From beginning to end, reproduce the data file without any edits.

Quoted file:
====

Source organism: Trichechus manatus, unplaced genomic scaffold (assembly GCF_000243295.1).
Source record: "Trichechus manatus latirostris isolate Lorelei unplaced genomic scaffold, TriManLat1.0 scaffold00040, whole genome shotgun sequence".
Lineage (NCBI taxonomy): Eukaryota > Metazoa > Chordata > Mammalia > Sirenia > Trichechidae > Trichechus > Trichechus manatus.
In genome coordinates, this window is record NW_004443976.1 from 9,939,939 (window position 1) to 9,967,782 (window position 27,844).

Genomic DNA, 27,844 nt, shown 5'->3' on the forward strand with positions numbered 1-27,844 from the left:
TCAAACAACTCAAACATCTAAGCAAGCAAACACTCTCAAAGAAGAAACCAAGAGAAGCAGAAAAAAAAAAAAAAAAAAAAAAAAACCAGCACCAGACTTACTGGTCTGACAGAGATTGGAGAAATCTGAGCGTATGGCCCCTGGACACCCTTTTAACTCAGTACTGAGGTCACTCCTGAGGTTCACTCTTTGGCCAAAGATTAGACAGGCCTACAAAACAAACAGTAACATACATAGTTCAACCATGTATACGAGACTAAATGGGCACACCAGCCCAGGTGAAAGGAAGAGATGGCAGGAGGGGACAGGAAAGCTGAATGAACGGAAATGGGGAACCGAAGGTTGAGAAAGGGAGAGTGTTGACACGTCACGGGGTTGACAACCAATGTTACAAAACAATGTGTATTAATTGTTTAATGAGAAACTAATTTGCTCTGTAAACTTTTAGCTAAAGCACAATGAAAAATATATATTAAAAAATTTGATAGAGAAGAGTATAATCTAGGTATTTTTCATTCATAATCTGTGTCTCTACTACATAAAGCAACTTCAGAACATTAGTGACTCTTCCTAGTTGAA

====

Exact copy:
Source organism: Trichechus manatus, unplaced genomic scaffold (assembly GCF_000243295.1).
Source record: "Trichechus manatus latirostris isolate Lorelei unplaced genomic scaffold, TriManLat1.0 scaffold00040, whole genome shotgun sequence".
Lineage (NCBI taxonomy): Eukaryota > Metazoa > Chordata > Mammalia > Sirenia > Trichechidae > Trichechus > Trichechus manatus.
In genome coordinates, this window is record NW_004443976.1 from 9,939,939 (window position 1) to 9,967,782 (window position 27,844).

Genomic DNA, 27,844 nt, shown 5'->3' on the forward strand with positions numbered 1-27,844 from the left:
TCAAACAACTCAAACATCTAAGCAAGCAAACACTCTCAAAGAAGAAACCAAGAGAAGCAGAAAAAAAAAAAAAAAAAAAAAAAAACCAGCACCAGACTTACTGGTCTGACAGAGATTGGAGAAATCTGAGCGTATGGCCCCTGGACACCCTTTTAACTCAGTACTGAGGTCACTCCTGAGGTTCACTCTTTGGCCAAAGATTAGACAGGCCTACAAAACAAACAGTAACATACATAGTTCAACCATGTATACGAGACTAAATGGGCACACCAGCCCAGGTGAAAGGAAGAGATGGCAGGAGGGGACAGGAAAGCTGAATGAACGGAAATGGGGAACCGAAGGTTGAGAAAGGGAGAGTGTTGACACGTCACGGGGTTGACAACCAATGTTACAAAACAATGTGTATTAATTGTTTAATGAGAAACTAATTTGCTCTGTAAACTTTTAGCTAAAGCACAATGAAAAATATATATTAAAAAATTTGATAGAGAAGAGTATAATCTAGGTATTTTTCATTCATAATCTGTGTCTCTACTACATAAAGCAACTTCAGAACATTAGTGACTCTTCCTAGTTGAA